What to Do
When You’re Burnt Out On Your Job Search
by Kat Boogaard at ziprecruiter.com
The daily grind can be tough and exhausting. But, honestly, so can job searching. Constantly tailoring your resume, drafting personalized cover letters, and anxiously refreshing your email in hopes of at least one reply from a hiring manager is enough to leave you feeling totally drained.
Unfortunately, when you’re hunting for a new position, you know you have no choice but to keep moving forward—no matter how wiped you feel. After all, you’ll never land the job of your dreams if you just throw your hands up and admit it’s all too difficult. You need to stay motivated and continue putting yourself out there.
What Exactly Do Employers Want
From Older Workers?
by Eric Rasmussen at fa-mag.com
Even before the Covid-19 pandemic ravaged the job rolls, many workers were already wondering whether they would have to continue working when they got older. They likely were suffering from a dearth of savings and not ready financially for the longer lives they were going to lead. The Bureau of Labor Statistics said in 2017 that workers age 65 and older were smaller parts of the labor force but were going to see faster rates of growth.
These trends prompted a team led by Alicia Munnell, the director at the Center for Retirement Research at Boston College, to ask the question: Who is hiring older workers and what are they hiring them for?
Over 50: Putting Your Best Foot Forward
by Renee Lee Rosenberg at job-hunt.org
Are you afraid that your age will prevent you from obtaining a job? Do you worry that others may see you as the "old person"? Does age discrimination exist?
You bet it does, but so do many other forms of discrimination found in the workplace environment: gender, education, ethnic origins, weight, and more.
But should it stop you from doing your best in your job search? Of course not! Do you deserve to get the best job possible to meet your skills and experience? Of course you do!
Nifty Special Series
Should You Own Your Own Business?
Nifty50s today concludes its series of three videos from frannet.com directed at helping you if you are considering starting or owning your own business. The first segment appeared Monday and was titled, “Why business ownership?” On Wednesday, we featured “Your Three Business Ownership Options” and today we present the third installment, “Your Business Model & Transferable Skills.”
It’s time to get into the nitty gritty of your business model and what you actually bring to the table. This video discusses the types of questions you must ask yourself during the franchise selection process. Gain a deeper insight into what you actually want out of franchise ownership and how your existing skill-set would be useful to a franchisor.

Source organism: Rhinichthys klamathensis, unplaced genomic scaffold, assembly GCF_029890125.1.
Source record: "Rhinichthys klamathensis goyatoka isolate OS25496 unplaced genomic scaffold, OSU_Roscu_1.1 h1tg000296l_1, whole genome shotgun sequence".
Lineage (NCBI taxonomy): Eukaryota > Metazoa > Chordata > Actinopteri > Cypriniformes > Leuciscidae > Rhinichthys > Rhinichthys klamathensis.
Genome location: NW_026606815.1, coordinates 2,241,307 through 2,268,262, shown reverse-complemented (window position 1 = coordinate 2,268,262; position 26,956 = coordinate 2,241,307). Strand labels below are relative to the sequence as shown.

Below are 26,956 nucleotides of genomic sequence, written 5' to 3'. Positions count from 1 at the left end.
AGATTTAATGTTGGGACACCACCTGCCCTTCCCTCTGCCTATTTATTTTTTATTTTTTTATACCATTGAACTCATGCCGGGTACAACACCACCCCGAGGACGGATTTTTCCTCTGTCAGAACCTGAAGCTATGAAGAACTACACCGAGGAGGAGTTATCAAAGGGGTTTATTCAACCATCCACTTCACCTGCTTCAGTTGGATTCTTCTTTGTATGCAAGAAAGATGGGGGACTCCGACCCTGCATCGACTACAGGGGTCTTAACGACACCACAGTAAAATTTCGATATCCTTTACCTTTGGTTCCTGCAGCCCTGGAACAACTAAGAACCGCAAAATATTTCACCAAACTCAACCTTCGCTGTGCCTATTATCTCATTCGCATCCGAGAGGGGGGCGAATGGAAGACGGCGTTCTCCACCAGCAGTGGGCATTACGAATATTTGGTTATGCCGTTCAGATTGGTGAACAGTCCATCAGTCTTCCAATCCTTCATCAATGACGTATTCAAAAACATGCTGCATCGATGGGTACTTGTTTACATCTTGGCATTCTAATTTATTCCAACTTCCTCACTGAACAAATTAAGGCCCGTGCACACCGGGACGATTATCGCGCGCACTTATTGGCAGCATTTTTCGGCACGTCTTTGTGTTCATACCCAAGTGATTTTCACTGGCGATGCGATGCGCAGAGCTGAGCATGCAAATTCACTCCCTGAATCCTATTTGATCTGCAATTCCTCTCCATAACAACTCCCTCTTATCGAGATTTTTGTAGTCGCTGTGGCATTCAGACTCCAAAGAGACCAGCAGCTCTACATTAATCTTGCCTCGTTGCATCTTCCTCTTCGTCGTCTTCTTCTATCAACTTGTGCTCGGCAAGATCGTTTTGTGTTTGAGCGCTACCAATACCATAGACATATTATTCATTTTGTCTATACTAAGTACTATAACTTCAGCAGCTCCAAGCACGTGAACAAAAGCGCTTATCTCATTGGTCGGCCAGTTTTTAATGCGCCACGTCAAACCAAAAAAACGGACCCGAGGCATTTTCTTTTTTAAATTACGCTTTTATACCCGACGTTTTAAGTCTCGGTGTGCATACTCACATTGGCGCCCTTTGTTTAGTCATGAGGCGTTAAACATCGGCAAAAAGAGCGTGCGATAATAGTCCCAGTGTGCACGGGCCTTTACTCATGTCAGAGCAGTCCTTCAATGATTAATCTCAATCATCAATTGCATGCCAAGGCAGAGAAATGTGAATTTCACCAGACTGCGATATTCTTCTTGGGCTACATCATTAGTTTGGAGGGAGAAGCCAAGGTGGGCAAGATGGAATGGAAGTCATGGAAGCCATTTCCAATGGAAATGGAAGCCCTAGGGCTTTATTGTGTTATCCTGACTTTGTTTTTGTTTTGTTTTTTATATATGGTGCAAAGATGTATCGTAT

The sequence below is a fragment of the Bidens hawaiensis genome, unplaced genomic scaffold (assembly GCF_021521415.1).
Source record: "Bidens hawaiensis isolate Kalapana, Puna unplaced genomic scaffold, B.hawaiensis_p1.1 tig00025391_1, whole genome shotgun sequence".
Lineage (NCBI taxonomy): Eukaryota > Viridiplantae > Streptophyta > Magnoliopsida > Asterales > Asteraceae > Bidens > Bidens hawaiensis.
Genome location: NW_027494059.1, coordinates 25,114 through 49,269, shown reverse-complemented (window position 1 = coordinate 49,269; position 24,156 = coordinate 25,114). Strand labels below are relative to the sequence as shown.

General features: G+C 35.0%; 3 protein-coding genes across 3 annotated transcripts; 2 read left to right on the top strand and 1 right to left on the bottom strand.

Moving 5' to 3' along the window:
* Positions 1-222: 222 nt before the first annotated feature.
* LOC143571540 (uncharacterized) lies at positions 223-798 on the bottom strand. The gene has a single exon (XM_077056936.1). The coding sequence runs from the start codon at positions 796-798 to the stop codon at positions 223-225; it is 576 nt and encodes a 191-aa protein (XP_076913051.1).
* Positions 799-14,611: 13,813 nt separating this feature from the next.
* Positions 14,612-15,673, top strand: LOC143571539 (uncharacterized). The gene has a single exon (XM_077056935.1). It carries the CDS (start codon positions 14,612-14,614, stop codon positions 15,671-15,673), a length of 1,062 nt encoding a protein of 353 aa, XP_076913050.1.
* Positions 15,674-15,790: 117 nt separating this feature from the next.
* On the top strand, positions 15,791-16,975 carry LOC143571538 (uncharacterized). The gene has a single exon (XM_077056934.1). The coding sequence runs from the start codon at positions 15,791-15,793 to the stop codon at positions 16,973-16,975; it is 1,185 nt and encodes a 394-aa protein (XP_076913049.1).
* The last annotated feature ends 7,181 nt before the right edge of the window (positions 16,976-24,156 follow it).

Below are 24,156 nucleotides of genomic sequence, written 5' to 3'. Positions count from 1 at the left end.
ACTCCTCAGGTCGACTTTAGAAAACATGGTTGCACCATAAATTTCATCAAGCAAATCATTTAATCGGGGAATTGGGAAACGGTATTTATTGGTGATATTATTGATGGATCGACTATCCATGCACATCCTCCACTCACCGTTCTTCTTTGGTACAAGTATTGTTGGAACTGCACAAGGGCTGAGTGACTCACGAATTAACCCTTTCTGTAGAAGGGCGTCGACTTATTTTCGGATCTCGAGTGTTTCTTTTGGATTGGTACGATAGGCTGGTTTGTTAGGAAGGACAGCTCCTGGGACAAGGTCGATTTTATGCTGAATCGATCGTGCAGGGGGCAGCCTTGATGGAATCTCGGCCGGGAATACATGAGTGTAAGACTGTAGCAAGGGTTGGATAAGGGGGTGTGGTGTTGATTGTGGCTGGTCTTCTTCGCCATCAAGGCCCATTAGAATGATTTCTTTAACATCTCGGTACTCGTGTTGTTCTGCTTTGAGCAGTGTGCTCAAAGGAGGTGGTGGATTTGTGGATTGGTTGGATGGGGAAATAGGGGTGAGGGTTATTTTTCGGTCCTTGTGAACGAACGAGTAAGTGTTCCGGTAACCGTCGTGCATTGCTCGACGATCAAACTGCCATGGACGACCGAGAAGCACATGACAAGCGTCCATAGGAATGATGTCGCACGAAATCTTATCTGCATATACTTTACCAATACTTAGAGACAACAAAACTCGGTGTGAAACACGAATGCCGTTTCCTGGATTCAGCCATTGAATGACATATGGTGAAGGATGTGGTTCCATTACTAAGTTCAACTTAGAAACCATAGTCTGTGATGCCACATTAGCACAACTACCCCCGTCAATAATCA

Pass it Along
If you attend networking events and go to jobs clubs, you’ve been meeting other job seekers just like you. Mention the Nifty50s to them and encourage them to visit as well. You’ll be helping them and you’ll make an appreciative friend for yourself.
You don’t have to bare
your soul in a job interview, unless…
As you prepare for a job interview, doing your homework is a must. It should go without saying that a significant part of that homework is researching the employer with whom you’re going to interview – the company, the market, the competition, the position (and salary history, if available) and the person(s) with whom you will be interviewing.
Granted that’s the lion share of the work. But it doesn’t stop there.
You may not think so, but reviewing your talking points is just as important for a successful interview.
Do you know the points you want to make and what to emphasize? Have you rehearsed your “stories”? These are those areas of your background where you excelled, succeeded, or made a significant contribution. All that should be recounted beforehand to ensure nothing is glossed over or omitted.
We’re certain that you have many good stories to tell. However, just like your resume, how much is too much? Just like your resume, if you’re unsure about talking about something during an interview, ask yourself if it passes the “so what” test.
If you mention something, will the interviewer be impressed or simply shrug and say, “so what”?
That’s really difficult to know ahead of time. A cautioned approach would be to make it relevant but to not tell everything right off the bat. If the interviewer is sufficiently intrigued, if they want to know more, they’ll ask. And if they do, then you can do a history dump and tell them chapter and verse of your contributions.
Sometimes, less is more.